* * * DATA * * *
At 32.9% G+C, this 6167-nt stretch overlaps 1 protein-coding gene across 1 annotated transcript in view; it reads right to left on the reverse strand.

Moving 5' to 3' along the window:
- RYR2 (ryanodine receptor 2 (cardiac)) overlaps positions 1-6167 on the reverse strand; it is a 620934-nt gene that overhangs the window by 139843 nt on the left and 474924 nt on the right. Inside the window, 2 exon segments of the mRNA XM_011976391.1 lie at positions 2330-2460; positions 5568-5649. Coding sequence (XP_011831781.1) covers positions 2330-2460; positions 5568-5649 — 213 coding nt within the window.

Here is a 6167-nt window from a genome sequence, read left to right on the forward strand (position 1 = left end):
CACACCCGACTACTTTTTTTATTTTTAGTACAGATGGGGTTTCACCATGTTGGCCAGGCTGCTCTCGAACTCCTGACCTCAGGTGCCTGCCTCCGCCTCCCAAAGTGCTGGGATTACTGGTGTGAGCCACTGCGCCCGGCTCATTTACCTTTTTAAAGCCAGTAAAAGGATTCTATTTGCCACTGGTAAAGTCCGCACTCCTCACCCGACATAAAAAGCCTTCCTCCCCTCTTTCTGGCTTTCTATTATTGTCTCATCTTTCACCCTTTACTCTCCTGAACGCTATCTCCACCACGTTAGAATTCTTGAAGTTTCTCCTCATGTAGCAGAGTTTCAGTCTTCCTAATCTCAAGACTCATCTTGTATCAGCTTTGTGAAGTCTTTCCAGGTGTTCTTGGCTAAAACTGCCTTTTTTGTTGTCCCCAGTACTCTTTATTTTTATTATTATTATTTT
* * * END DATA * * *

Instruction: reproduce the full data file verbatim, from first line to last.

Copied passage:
At 32.9% G+C, this 6167-nt stretch overlaps 1 protein-coding gene across 1 annotated transcript in view; it reads right to left on the reverse strand.

Moving 5' to 3' along the window:
- RYR2 (ryanodine receptor 2 (cardiac)) overlaps positions 1-6167 on the reverse strand; it is a 620934-nt gene that overhangs the window by 139843 nt on the left and 474924 nt on the right. Inside the window, 2 exon segments of the mRNA XM_011976391.1 lie at positions 2330-2460; positions 5568-5649. Coding sequence (XP_011831781.1) covers positions 2330-2460; positions 5568-5649 — 213 coding nt within the window.

Here is a 6167-nt window from a genome sequence, read left to right on the forward strand (position 1 = left end):
CACACCCGACTACTTTTTTTATTTTTAGTACAGATGGGGTTTCACCATGTTGGCCAGGCTGCTCTCGAACTCCTGACCTCAGGTGCCTGCCTCCGCCTCCCAAAGTGCTGGGATTACTGGTGTGAGCCACTGCGCCCGGCTCATTTACCTTTTTAAAGCCAGTAAAAGGATTCTATTTGCCACTGGTAAAGTCCGCACTCCTCACCCGACATAAAAAGCCTTCCTCCCCTCTTTCTGGCTTTCTATTATTGTCTCATCTTTCACCCTTTACTCTCCTGAACGCTATCTCCACCACGTTAGAATTCTTGAAGTTTCTCCTCATGTAGCAGAGTTTCAGTCTTCCTAATCTCAAGACTCATCTTGTATCAGCTTTGTGAAGTCTTTCCAGGTGTTCTTGGCTAAAACTGCCTTTTTTGTTGTCCCCAGTACTCTTTATTTTTATTATTATTATTTT